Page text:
How to develop a true friendship?

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Developing friendship with other people is essential in our lives due to our own very nature. Human beings are relational beings, as everything we find in the nature. Our identity is shaped by the relationships that we establish with our world or environment, our society, other people and with something that transcends us. Therefore, we need to love and to be loved to become fully human beings, as love is the highest form we can relate with others and one of the most distinct features of our species.

However, relationships can also be a source of an impure attachment, hatred, disappointment, regret, guilt, hostility and pain. If our bonds with human beings are not built on the principles of true friendship and unconditional love, we will struggle to fulfill the desire to satisfy expectations of other people, or try to control other people’s life so they can satisfy ours.

I would like to share with you 5 key points to develop and sustain a true friendship:

1. Take responsibility of your own emotions. One of the main impediments that prevents us from establishing profound relationships with people is our reluctance to own our emotions. Many times we blame the other person for what we feel, without realizing that we are deciding to bestow in the other the power to influence us. This is not, however, something we must be afraid of or we should avoid. When we create a bond of affection with another human being, we are automatically vulnerable to the actions that happen or are produced by this person. Being aware of that, we would be better off if we take responsibility and embrace the emotions that come up in our inner world instead of stopping the relationship or blaming the other for what we are feeling.

2. Be autonomous and respect the autonomy of the other. Relationships can only be established from a place of freedom and autonomy in both parties. But freedom and autonomy can only come out of love, as if we don’t take our decisions out of love, we will take them out of our fears and selfish interests conditioned by external sources. The right to take decisions is always with us. In the same way that we cannot establish true friendship without exercising our autonomy and responsibility and deciding freely to love the other person or not, we need to respect the freedom and the decisions of the other.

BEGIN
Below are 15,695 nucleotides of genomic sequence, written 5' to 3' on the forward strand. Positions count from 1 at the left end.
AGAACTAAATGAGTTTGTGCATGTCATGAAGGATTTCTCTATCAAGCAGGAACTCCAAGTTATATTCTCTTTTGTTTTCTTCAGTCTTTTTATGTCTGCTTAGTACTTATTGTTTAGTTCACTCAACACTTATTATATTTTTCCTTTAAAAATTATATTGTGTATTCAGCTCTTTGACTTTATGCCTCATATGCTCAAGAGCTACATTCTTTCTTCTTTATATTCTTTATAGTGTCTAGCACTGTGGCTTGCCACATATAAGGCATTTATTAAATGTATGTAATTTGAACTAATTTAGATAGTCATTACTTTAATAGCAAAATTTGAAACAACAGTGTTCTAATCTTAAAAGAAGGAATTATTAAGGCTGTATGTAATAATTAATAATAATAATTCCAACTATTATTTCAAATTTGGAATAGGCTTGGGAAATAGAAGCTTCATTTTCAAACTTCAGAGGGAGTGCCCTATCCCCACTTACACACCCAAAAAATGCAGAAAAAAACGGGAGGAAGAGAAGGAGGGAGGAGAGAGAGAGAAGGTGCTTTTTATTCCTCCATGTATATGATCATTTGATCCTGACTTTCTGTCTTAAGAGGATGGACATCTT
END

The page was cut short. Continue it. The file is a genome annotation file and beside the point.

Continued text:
3. Look at the other as an end not as a means. The primary goal of friendship is to love, because this is our most inherent need. But love has no other object than love. Therefore, the value of our friendship with others is not because of the usefulness of the relationship. Our love for a person should not depend on their capacity to improve the conditions of our life. This leads to use the other person as a means to fulfill our more banal and superficial desires and prevent the possibility of feeling the joy of having a true friendship, which is an end in itself.

4. Seek the good of the other person. When we love another person, we seek the good of the other because we rejoice in their own happiness. Therefore, our seeking for the other person’s good is totally disinterested. We serve the other without expecting anything in return. Acts of love are made for its own sake.

5. Embrace the differences. Friendship doesn’t mean to have the same interests, opinions and mind-set as the other person. Friendship welcomes differences and integrates them into a level of union that embraces but transcends them. Friendship entails recognizing that the value of the relationship is beyond our personal traits and belief system.

Friendship is therefore a practice of unconditional love, an opportunity to grow together towards fulfillment, a journey to unfold the most precious capacities of a human being. Why not discover it by your own experience?

Photo credits: Unsplash

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